Friday, July 18
SALT LAKE CITY (AP) — More than 1,000 same-sex married couples in Utah will have to wait longer for state benefits after the U.S. Supreme Court ruled Friday that state officials don't have to recognize the marriages until their appeal is heard.
The couples were wed during a 17-day stretch in December when same-sex marriages were legal before the nation's highest court put the practice on hold. They had been set to get benefits Monday.
Instead, couples including Matthew Barraza and Tony Milner will have to put off plans to apply for benefits such as child custody. They have a pending request to have Milner recognized as a legal parent of their son, Jesse, who is only Barraza's son under the law. Barraza called the ruling disappointing.
"I know these things take time, but every day there's a degree of anxiety about our family and our situation with our son," Barraza said. "We just want all the protections that come along with marriage, for our family to be treated fairly like anyone else."
Utah Gov. Gary Herbert applauded the Supreme Court's decision. "I believe states have the right to determine their laws regarding marriage and, as I have said all along, that decision will ultimately come from the United States Supreme Court," he said in a statement.
The Supreme Court's order doesn't apply to any other states, but it could foretell how the high court would deal with similar situations elsewhere, said Douglas NeJaime, a University of California-Irvine law professor. Hundreds of other gay couples also married in Michigan, Wisconsin and Indiana after state bans were struck down and before those rulings were put on hold.
The order from the high court does not, however, reveal anything about how the justices might eventually rule on the overarching issue of the constitutionality of state gay marriage bans, NeJaime said.
"It's just saying that it makes sense to keep things they are until there is a ruling on the merits," NeJaime said.
In January, the Supreme Court granted Utah's request to bring gay marriages to a halt pending appeal.
In its request to the high court this week, Utah argued benefits should be delayed until that larger issue of marriage bans makes its way through the courts.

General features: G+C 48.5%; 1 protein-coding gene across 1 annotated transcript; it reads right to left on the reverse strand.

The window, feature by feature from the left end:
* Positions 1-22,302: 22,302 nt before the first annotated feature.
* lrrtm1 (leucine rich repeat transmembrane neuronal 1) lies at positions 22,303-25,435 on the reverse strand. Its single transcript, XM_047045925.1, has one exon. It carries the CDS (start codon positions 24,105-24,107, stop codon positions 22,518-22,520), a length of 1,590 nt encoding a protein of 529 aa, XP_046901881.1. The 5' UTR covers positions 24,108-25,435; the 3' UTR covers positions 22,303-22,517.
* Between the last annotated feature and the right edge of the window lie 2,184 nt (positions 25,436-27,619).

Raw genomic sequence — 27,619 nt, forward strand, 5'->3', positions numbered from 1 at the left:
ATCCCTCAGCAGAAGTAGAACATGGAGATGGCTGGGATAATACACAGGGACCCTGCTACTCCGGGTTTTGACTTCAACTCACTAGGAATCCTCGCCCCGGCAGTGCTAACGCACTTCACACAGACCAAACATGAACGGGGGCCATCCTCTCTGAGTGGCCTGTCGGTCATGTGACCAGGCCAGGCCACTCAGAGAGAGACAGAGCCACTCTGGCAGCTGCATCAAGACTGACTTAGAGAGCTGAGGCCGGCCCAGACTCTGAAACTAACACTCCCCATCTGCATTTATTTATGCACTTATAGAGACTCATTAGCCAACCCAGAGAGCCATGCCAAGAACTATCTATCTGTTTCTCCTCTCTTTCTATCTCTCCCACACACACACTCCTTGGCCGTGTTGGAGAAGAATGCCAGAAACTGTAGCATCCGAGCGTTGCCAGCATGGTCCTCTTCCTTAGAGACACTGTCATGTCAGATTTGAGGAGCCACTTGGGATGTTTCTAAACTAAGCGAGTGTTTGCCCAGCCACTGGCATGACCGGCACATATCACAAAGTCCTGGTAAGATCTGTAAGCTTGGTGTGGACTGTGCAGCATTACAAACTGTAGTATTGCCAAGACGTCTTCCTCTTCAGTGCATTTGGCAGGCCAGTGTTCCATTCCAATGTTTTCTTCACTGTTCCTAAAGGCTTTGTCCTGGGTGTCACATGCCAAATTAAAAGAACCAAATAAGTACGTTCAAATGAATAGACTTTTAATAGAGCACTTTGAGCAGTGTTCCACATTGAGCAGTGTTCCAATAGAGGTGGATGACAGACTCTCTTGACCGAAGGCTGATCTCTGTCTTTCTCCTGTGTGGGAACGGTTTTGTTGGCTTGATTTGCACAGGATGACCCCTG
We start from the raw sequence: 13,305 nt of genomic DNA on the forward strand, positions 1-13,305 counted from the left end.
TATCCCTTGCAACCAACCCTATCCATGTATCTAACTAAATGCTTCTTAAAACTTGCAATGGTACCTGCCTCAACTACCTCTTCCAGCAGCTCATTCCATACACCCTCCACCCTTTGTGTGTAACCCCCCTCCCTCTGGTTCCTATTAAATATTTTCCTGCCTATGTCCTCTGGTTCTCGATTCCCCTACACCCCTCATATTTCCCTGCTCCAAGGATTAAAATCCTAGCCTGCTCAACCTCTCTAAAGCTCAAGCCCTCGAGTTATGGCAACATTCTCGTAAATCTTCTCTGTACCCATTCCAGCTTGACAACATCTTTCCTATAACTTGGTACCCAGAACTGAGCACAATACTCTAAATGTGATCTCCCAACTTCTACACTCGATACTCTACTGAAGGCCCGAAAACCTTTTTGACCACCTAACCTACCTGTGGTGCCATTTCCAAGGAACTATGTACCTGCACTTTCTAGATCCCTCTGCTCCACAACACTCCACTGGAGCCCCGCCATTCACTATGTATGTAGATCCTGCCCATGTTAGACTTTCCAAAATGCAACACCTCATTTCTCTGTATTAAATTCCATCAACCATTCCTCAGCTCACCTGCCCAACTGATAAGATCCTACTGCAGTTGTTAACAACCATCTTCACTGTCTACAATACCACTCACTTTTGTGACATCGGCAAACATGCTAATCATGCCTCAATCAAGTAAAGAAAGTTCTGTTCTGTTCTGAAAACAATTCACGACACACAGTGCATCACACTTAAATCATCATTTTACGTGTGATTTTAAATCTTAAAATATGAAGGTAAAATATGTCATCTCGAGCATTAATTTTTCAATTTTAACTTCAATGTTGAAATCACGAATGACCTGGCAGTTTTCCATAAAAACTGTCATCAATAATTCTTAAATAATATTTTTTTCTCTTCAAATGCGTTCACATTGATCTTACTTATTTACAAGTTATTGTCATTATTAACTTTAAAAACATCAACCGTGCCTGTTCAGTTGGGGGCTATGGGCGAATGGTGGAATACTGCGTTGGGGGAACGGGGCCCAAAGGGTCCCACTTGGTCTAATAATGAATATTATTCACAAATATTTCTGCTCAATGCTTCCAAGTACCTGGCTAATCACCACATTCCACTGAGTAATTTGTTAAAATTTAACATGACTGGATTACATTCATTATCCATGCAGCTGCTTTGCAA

The American Civil Liberties Union, which filed the benefits lawsuit on behalf of four couples including Barraza and Milner, says the marriages are valid no matter what is ultimately decided on the ban.
This case regarding state benefits for the Utah couples is separate from the ongoing judicial review of the constitutionality of the state's same-sex marriage ban. In that case, the 10th Circuit recently upheld the December opinion from a federal judge in Utah who overturned the ban. Utah state officials plan to appeal to the U.S. Supreme Court.
Legal experts say the Supreme Court eventually will take a gay marriage case after one or more appeals court rulings, but that won't happen until 2015 at the earliest. And the high court is under no obligation to take up the issue. The three-judge 10th Circuit panel that ruled in favor of gay marriage in cases out of Utah and Oklahoma is the first to rule out of six circuits hearing appeals.
Utah's same-sex marriage ban was struck down in December. Utah officials froze benefits for the couples, arguing it had no choice but to hold off until an appeals court ruled on same-sex marriage. That triggered the lawsuit from the ACLU.
In May, a different federal judge sided with the gay couples, ruling Utah must grant benefits — such as child custody — to those couples. But the decision was put on hold.
This month, the 10th U.S. Circuit Court of Appeals denied Utah's request for an indefinite delay on the ruling and gave Utah until July 21 to ask the Supreme Court to weigh in.